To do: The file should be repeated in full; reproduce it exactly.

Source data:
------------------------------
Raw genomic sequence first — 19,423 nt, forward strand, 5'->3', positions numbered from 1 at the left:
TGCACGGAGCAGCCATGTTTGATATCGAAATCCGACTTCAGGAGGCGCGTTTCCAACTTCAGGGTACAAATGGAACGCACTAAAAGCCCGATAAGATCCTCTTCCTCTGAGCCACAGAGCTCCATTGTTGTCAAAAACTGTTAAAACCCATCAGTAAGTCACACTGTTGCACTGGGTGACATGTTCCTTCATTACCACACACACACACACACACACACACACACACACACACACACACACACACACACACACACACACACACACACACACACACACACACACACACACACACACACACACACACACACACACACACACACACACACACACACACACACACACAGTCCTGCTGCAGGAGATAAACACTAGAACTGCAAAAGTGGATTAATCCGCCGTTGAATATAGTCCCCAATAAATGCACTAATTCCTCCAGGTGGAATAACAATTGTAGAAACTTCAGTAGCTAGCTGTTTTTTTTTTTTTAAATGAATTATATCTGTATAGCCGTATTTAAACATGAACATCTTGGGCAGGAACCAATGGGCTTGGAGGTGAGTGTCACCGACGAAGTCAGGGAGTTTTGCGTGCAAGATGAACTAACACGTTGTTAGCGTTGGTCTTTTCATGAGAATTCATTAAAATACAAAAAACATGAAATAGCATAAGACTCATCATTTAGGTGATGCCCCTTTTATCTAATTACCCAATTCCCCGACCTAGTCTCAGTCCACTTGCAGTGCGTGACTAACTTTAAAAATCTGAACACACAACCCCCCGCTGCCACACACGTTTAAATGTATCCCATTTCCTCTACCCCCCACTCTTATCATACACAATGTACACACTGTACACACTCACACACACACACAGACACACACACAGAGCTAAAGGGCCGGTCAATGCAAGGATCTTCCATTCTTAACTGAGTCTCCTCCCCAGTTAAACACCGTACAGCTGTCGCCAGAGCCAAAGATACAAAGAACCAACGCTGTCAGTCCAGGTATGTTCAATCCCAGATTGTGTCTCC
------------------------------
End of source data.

Raw genomic sequence first — 19,423 nt, forward strand, 5'->3', positions numbered from 1 at the left:
TGCACGGAGCAGCCATGTTTGATATCGAAATCCGACTTCAGGAGGCGCGTTTCCAACTTCAGGGTACAAATGGAACGCACTAAAAGCCCGATAAGATCCTCTTCCTCTGAGCCACAGAGCTCCATTGTTGTCAAAAACTGTTAAAACCCATCAGTAAGTCACACTGTTGCACTGGGTGACATGTTCCTTCATTACCACACACACACACACACACACACACACACACACACACACACACACACACACACACACACACACACACACACACACACACACACACACACACACACACACACACACACACACACACACACACACACACACACACACACACACACACACAGTCCTGCTGCAGGAGATAAACACTAGAACTGCAAAAGTGGATTAATCCGCCGTTGAATATAGTCCCCAATAAATGCACTAATTCCTCCAGGTGGAATAACAATTGTAGAAACTTCAGTAGCTAGCTGTTTTTTTTTTTTTAAATGAATTATATCTGTATAGCCGTATTTAAACATGAACATCTTGGGCAGGAACCAATGGGCTTGGAGGTGAGTGTCACCGACGAAGTCAGGGAGTTTTGCGTGCAAGATGAACTAACACGTTGTTAGCGTTGGTCTTTTCATGAGAATTCATTAAAATACAAAAAACATGAAATAGCATAAGACTCATCATTTAGGTGATGCCCCTTTTATCTAATTACCCAATTCCCCGACCTAGTCTCAGTCCACTTGCAGTGCGTGACTAACTTTAAAAATCTGAACACACAACCCCCCGCTGCCACACACGTTTAAATGTATCCCATTTCCTCTACCCCCCACTCTTATCATACACAATGTACACACTGTACACACTCACACACACACACAGACACACACACAGAGCTAAAGGGCCGGTCAATGCAAGGATCTTCCATTCTTAACTGAGTCTCCTCCCCAGTTAAACACCGTACAGCTGTCGCCAGAGCCAAAGATACAAAGAACCAACGCTGTCAGTCCAGGTATGTTCAATCCCAGATTGTGTCTCC